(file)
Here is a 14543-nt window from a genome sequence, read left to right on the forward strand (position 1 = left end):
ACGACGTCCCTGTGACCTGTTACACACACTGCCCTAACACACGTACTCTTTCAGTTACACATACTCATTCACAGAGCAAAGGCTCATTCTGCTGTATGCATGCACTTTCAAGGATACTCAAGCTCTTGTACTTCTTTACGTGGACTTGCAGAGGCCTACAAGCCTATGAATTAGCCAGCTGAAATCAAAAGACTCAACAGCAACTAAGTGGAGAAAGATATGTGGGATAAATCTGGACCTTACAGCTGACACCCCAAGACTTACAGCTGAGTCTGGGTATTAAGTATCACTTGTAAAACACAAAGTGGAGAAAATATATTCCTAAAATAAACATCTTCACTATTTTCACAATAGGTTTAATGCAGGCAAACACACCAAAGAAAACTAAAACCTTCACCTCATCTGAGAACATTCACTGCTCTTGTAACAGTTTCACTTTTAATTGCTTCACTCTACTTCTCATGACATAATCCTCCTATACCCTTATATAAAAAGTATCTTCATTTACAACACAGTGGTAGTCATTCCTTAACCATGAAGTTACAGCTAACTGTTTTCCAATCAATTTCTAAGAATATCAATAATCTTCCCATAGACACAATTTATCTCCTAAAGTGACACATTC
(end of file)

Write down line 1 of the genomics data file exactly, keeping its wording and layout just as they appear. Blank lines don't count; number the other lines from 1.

Here is a 14543-nt window from a genome sequence, read left to right on the forward strand (position 1 = left end):